Buoyant house-building sector sees mortar sales surge
House building boosts construction activity as shovel-ready infrastructure projects fail to materialize
SURGING mortar sales suggest that house building in Great Britain remained buoyant in 2018, with the latest data from the Mineral Products Association (MPA) recording volumes at their highest level since records began in 2004.
Year-on-year mortar volumes increased by 14.3%, despite tailing off in the fourth quarter with a 1% decline. The majority of mortar sales take place within six months of house-building projects starting, with increased volumes indicating that new starts were positive during 2018.
This trend suggests more cause for optimism than other market indicators such as Office for National Statistics (ONS) data on brick deliveries, where a lacklustre 1.6% increase in the 12 months to the third quarter of 2018 may be attributable to previous stockpiling and import volumes.
Beyond house building, the wider picture of construction demand for essential mineral products is more muted, reflecting an industry still waiting for major projects to break through Brexit uncertainty and become shovel ready.
Ready-mixed concrete sales volumes fell 1.6% nationally in 2018, weighed down by reduced demand in London, where sales declined by 4.8%. The ubiquitous material is a bellwether for general construction activity, with weak house building and commercial construction markets in the capital contributing to the drop in sales.
However, while significant projects such as the Thames Tideway Tunnel may sustain demand for ready-mixed concrete in the coming months, the timing of any uptick remains unclear.
Meanwhile, asphalt sales remained broadly flat in 2018 with major projects on the strategic network yet to come online. The MPA’s analysis shows that the southern regions of England and Wales led asphalt sales last year, contributing to a 0.7% growth nationally and offsetting declines in most other regions.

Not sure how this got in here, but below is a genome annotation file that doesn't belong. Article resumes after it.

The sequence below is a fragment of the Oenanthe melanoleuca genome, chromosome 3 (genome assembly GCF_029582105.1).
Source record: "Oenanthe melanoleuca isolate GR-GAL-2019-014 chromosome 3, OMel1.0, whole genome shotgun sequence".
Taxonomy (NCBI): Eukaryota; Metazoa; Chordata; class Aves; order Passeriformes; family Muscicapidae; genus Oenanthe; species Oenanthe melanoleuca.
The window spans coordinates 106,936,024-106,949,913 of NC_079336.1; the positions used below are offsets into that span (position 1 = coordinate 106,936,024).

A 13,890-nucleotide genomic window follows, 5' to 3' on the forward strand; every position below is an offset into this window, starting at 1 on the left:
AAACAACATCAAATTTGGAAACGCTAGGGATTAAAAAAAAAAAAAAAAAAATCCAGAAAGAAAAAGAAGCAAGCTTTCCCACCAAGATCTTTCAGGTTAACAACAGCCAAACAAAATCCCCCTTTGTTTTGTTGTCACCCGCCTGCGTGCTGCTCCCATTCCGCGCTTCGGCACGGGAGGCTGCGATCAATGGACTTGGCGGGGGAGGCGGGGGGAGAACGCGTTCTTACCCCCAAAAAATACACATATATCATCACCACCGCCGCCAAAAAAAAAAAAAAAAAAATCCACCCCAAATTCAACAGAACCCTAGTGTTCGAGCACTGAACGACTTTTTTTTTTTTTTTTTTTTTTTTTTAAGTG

This modest growth is likely to reflect greater local authority activity, which may continue to grow in the first quarter of 2019 following the Chancellor’s Budget announcement of £420 million of additional funding to tackle potholes in the current financial year.
Many major projects slated for the strategic network as part of Highways England’s Roads Investment Strategy 1, have yet to make an impact on the ground as the programme is heavily backloaded to 2019, 2020 and 2021.
Aurelie Delannoy, director of economic affairs at the MPA, commented: ‘Like many sectors, construction is awaiting the outcome of Brexit negotiations, but our data show that Great Britain is still building despite the uncertainty.
‘In particular, strong mortar sales indicate continuing new house-building projects in 2018. Our analysis, based on actual sales and on-the-ground activity rather than sentiment, suggests this has been higher than forecasted by other metrics.
‘Elsewhere, the picture for the industry is more muted as we wait for several major infrastructure schemes to make the leap from the planning phase to the construction site.
‘Policymakers and clients need to be mindful that the critical mineral resources that underpin our built environment don’t flow from a tap, and preparations to ensure a ready supply need to begin early in a project’s life cycle.’